I often simply bite my tongue. There are confrontations coming, although confrontation hopefully is not the right word. For example, when I overhear Bible study that "shows how much God hates homosexuality" I am compelled to give a tongue-lashing. The other night the pastor came over for dinner (he has been over a few times before), but this night my wife supposedly had some questions to ask him - but they both kept wanting to draw me into the kitchen with them... I was asked things like "so what did you think of the Baptism last week" and "when are you going to come and see us again?" Baited questions, in my paranoid opinion. I gave some kind, amicable, short answers and moved on. The point of all this is I haven't actually had many theological conversations with anyone at the church besides my wife. I do not like telling people that I think they are wrong or that I don't agree with them - especially in these situations where we all know things can get heated quickly. I often feel like I'm slowly becoming a "project" - someone who needs to see the light, as it were. My wife will always say "well why don't you ask the Pastor this or that question" and the fact is, as I've told her, I simply don't care what his opinion is. Mostly because he believes it is fact and not opinion and interpretation. Again, he is a nice guy, but my wife wants me to be best friends with him or something, and it's just not going to happen. And as I've said, "Church People" just make me wary. No offense to any "Church People" here. ;)

 

I have begun to accept that she is in a different theological place than I am. Also, I have not really done a fair job of communicating some of the new things that I have found about myself. When this all started I was simply against it - Christianity in general, but especially the literalist, Bible is divinely written attitude. As many of you here have, I have fluctuated between Atheist, Agnostic, and whatever else. As a result many of our early arguments damaged our communication, to the point that now if the conversation starts heading in the "religious" direction, we both start to get on edge and gear up for a fight. I am at least partially to blame for this. I believe we're doing better, but there is still a ways to go.

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Welcome to the forum, Thomas. Glad to have you with us. What you're describing sounds frustrating, though not insurmountable. I think that I would be reacting the same as you were I in the same situation.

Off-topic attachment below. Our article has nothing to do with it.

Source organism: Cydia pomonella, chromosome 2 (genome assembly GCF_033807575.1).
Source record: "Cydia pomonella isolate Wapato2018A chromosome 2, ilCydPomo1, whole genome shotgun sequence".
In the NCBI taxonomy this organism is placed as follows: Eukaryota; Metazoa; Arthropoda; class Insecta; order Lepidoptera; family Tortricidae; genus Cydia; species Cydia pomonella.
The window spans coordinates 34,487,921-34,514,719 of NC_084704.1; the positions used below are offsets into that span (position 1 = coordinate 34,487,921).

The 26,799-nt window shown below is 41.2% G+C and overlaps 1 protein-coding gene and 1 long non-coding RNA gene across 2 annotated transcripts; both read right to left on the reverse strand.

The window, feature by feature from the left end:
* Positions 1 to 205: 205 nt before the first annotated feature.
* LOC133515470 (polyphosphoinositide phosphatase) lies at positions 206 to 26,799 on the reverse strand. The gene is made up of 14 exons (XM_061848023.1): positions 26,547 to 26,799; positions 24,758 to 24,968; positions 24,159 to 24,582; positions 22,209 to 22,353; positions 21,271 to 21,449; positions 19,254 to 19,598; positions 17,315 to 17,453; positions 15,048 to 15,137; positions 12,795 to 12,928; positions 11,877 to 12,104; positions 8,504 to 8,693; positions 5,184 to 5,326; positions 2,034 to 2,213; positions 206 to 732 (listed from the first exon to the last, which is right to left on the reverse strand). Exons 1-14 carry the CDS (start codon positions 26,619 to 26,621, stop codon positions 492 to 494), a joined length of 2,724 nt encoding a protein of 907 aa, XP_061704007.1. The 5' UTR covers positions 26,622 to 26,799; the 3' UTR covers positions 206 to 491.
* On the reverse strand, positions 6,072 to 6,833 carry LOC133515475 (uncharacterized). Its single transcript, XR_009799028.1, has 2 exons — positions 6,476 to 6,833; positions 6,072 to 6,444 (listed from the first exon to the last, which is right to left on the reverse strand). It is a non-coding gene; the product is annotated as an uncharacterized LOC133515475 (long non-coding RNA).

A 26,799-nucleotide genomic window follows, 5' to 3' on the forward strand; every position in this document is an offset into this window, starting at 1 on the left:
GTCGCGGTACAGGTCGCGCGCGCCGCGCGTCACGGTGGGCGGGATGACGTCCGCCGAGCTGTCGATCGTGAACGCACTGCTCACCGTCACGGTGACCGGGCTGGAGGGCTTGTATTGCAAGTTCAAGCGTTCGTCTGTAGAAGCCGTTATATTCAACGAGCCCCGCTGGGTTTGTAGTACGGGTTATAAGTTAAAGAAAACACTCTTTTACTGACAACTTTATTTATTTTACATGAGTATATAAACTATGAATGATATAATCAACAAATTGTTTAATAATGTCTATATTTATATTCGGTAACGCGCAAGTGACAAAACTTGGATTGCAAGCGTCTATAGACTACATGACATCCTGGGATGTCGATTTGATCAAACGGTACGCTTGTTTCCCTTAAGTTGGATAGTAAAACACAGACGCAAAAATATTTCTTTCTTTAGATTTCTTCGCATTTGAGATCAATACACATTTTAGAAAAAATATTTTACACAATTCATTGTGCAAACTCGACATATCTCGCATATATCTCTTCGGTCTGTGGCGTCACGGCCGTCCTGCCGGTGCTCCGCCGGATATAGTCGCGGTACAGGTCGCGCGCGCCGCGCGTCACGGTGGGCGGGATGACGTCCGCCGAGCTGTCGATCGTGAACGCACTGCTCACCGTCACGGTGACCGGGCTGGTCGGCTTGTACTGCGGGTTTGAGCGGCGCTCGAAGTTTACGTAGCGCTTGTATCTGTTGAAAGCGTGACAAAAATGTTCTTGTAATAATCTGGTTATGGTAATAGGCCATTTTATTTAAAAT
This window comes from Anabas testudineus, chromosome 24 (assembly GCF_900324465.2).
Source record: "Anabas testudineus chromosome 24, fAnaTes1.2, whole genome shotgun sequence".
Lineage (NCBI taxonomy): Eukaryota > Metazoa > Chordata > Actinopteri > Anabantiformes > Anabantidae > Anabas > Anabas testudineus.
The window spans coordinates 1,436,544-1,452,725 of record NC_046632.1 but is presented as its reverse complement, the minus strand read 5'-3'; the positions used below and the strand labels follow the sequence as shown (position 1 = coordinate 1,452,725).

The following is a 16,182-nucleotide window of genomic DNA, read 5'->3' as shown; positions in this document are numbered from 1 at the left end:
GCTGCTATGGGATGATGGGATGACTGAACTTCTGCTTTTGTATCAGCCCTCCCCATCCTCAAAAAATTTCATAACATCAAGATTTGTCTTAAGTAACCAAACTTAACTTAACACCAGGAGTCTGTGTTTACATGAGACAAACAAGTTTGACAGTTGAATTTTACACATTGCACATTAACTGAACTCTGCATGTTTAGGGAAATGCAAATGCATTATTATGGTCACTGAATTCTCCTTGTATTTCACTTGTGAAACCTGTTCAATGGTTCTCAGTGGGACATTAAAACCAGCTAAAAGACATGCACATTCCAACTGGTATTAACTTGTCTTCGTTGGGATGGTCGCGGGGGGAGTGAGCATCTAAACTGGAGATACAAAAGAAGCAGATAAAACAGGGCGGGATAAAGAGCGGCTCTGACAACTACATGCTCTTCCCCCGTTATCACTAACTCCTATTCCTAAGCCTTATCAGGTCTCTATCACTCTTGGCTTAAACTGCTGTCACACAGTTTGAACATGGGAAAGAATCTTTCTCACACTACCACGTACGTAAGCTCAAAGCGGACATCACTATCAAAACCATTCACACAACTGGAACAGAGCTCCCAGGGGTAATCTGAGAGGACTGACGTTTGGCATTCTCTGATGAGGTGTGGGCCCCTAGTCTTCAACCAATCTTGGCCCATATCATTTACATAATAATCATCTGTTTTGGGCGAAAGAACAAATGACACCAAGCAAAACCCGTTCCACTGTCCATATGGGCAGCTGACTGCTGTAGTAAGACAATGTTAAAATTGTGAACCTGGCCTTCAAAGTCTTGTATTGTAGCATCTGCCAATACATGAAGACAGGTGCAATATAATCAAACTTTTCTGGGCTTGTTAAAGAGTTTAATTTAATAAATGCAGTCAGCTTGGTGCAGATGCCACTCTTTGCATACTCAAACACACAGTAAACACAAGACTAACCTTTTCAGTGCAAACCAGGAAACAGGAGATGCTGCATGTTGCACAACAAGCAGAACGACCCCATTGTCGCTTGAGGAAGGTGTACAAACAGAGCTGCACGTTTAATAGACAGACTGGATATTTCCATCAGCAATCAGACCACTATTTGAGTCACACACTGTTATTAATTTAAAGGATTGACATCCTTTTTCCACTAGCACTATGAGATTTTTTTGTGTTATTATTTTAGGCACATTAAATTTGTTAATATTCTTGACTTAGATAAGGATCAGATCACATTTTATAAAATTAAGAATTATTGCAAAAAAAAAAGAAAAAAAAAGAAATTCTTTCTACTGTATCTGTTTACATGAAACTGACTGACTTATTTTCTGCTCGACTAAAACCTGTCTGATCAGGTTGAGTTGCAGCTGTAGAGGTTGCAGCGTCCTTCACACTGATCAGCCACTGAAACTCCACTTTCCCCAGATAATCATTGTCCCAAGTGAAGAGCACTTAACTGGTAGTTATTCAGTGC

I hope that you and your wife find peace even if you don't see eye to eye theologically.

 

Take care,

Mike

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Guest billmc

Also Bill, I have read some of your blog and I find it quite interesting, and very similar to many of my own thoughts and musings. I see you mentioned the "Bible belt" - may I ask what area you're in?

 

I'm in Fort Worth, Texas, Thomas.

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I respect all of you on this thread because you all have traveled a long way and have great ideas. It is funny the experiences we have had to go through to meet here. My wife is Korean, when we would go up in the mountains and happen upon a Buddhist temple she wouldn't even go in the courtyard because she thought it was worshiping false Gods. We love each other and worship the same God, but in different ways. I think our children have benefited spiritually and culturally. I raised my kids the Eastern way and she raised them the western way. I am American. I always encouraged her to go to church and get involved. Her major was Classical music and when I met her she conducted the choir at her church. I live in the states and the conservative ministers from the Korean Churches come over regularly to converse. They don't try to get my wife to go to their churches anymore. She doesn't go to church now because spiritually she sees no reason. The ministers have stopped pushing and one even asked for help getting his doctorate at a Christian University. My wife respects my daily meditations, and other spiritual practices. I respect her way also. I think the key is we are spiritual to each other, but we don't talk about it unless asked. I think words limit and cause friction in the lower layers of the mind, while when I reflect on unity in the higher layers, I get acquainted with different spiritual aspirations and endeavors realizing that there are different upward paths in a variety of religions. It seems as my wife and I climb and scale our minds from the lower layers to the higher layers the differences in our experiences with traditional religions diminish because all paths that ascend lead God's pure consciousness. Evolution of knowledge comes from inside and then is built into the life outside in a life of love and unity. It is hard, but I think it not the words that bring us to God, but the stillness. I am 61 and hope I am still progressing. Every once in awhile I stop and look at the view and it is so beautiful and peaceful I can't stop. May we help each other in this journey and find peace and love.